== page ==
Preparing and using the special verdict form in trial
“Judge, we need to meet again about the verdict form” said one of the lawyers. The special verdict was thirteen pages long and as user-friendly as an IRS form – and not the 1040-EZ. Unfortunately, it contained a directional error. A function of last-minute rulings on a case with multiple issues. Even more unfortunate, the jury was already deliberating, and they had the problem form.
How did this happen? How could the jury receive a verdict form with an error? Because trial, baby. Where one prepares and plans and despite all that effort, things turn out different than anyone expects. More on that later.
That said, the best way to win a case is to think about the verdict form at a case’s beginning – just like one considers jury instructions. A detailed proof analysis for each element helps focus the case. It serves as the backbone for a discovery plan and coalesces themes. It is a time to cast a wide net. In a premises case, one might consider a form that includes multiple parties, a negligence charge, and a premises liability charge. One may even have some creative causes of action. The way to discover whether that creativity may stick is to know the destination at the outset.
As the evidence comes in, consider what will stick and what won’t. What makes the case easier? What makes it more challenging? Simpler is always better. If ownership and control in that premises case are not in dispute, consider stipulating on these issues and using a negligence verdict form. That results in fewer verdict form questions. Likewise, if there are three potential defendants but only one is really needed, consider what dismissals or agreements can be made to simplify things. Sometimes a lengthy verdict form cannot be avoided but it can often be more focused without losing anything.
Chance favors the prepared. Reach out to the defense a few months before trial to coordinate a trial readiness plan. Take some cues from federal scheduling orders. While many find these daunting because of the significant advance time required, they are a great guide for trial-readiness. Reaching out early with a draft verdict form greatly increases the chances of completing a trial-ready verdict form before closing argument. A side benefit? It telegraphs trial-willingness and readiness in an industry where 98% of cases settle.
We prefer a form without pleading lines that uses a sans-serif font like Arial or Helvetica. Why? Every extra bit of ink is a visual distraction. Keep questions and answers on the same page, even if that means extra white space and a longer form. Make sure the parties have been cleaned up on the caption. There is no reason to list Does 1 – 25 there, nor parties who have been dismissed.
Approve it and use it
Put any unresolved verdict form issues before the trial judge as early as one can. This allows one to present the verdict form visually to the jury in closing. A multi-page form with lots of questions and “if this, then that” language can be daunting without an introduction. But if one shows it to the jury and then uses the verdict form as the frame for closing, one can then go over the evidence that supports each finding. It helps arm favorable jurors with the tools, language, and evidence to be one’s surrogate in the jury room.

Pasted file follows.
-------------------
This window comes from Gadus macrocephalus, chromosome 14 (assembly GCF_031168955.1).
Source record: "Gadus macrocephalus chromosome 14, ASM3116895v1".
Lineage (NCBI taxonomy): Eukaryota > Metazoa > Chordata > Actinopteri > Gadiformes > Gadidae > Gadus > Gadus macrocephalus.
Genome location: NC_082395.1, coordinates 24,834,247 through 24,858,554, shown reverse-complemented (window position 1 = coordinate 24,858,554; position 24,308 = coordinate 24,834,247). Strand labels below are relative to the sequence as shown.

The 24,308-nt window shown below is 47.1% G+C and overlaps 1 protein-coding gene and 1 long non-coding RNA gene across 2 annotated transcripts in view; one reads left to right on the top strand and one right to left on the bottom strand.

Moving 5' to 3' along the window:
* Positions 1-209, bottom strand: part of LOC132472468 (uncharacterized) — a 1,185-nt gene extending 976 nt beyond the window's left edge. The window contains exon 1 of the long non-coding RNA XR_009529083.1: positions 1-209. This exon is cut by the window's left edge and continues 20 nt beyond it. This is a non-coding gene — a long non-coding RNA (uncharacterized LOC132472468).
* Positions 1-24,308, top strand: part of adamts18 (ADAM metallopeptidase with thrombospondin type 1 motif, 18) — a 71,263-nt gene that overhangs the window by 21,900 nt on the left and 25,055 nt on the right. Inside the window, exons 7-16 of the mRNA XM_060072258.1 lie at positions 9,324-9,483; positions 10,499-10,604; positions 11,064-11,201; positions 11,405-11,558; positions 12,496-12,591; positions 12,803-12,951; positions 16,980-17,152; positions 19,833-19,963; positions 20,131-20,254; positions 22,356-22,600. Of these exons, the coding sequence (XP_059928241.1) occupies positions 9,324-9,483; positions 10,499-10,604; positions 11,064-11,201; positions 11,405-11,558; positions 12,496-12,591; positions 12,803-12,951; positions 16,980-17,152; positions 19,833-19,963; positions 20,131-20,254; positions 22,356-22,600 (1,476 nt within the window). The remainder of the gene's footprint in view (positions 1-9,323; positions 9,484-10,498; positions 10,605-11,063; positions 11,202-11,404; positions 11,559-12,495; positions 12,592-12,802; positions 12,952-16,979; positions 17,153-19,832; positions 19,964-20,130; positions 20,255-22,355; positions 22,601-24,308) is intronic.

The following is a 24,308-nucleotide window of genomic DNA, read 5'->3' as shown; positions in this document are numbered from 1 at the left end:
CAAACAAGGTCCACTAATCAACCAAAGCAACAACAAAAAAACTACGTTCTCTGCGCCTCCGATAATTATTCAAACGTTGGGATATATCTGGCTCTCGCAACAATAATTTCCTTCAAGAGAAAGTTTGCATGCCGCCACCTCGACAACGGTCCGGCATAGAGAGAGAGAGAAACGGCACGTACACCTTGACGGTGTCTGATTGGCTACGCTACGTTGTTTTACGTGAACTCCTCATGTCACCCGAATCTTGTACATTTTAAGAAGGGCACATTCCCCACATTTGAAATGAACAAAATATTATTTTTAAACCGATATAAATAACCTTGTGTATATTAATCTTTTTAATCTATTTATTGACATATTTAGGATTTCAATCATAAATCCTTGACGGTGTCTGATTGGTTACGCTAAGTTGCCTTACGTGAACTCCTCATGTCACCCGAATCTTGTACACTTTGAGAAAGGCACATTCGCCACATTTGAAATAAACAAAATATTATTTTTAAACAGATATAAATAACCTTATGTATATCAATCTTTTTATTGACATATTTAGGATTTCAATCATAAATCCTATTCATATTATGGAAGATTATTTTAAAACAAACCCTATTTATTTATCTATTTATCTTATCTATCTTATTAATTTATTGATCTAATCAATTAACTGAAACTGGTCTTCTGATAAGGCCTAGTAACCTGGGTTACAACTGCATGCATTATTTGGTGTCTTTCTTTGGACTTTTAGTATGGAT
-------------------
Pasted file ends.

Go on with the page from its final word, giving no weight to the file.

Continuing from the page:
As you read this, you may be thinking, “Yeah, Cooper, that’s all fine and dandy, but what about pending directed verdicts and conforming the form to the proof?” That’s a reasonable response. Some cases have so many moving parts that nailing down the final verdict form doesn’t happen until the final days and hours before closing. Most trial lawyers have a story about a judge who was still contemplating a ruling that forced one to close without the verdict form being finalized. Do everything in your power to avoid this. But recognize it can happen and that you’ll have to be nimble. Know when to fight and when to flex, and that taking a stand on this issue may not get the result you want.
Back to our lawyers, judge and jury. The judge, frustrated with fights about the verdict form, had ordered a finalized verdict form, “within the next ten minutes.” And counsel delivered. Despite six sets of very smart eyes reviewing the form, there was a misdirection lurking in the finalized form, a misdirection identified after the jury received the form. Fortunately, the judge allowed the bailiff to go into the jury room and substitute the corrected verdict form, an action that occurred before the jury reached any error in deliberations. The form substituted, the jury reached a verdict. More importantly, because the error was removed, the verdict did not harbor appealable issues.
Miles B. Cooper is a partner at Emison Cooper & Cooper LLP. He represents people with personal injury and wrongful death cases. In addition to litigating his own cases, he associates in as trial counsel and consults on trial matters. He has served as lead counsel, co-counsel, second seat, and schlepper over his career, and is a member of the American Board of Trial Advocates. Cooper’s interests beyond litigation include trial presentation technologies and bicycling (although not at the same time).
2019 by the author.
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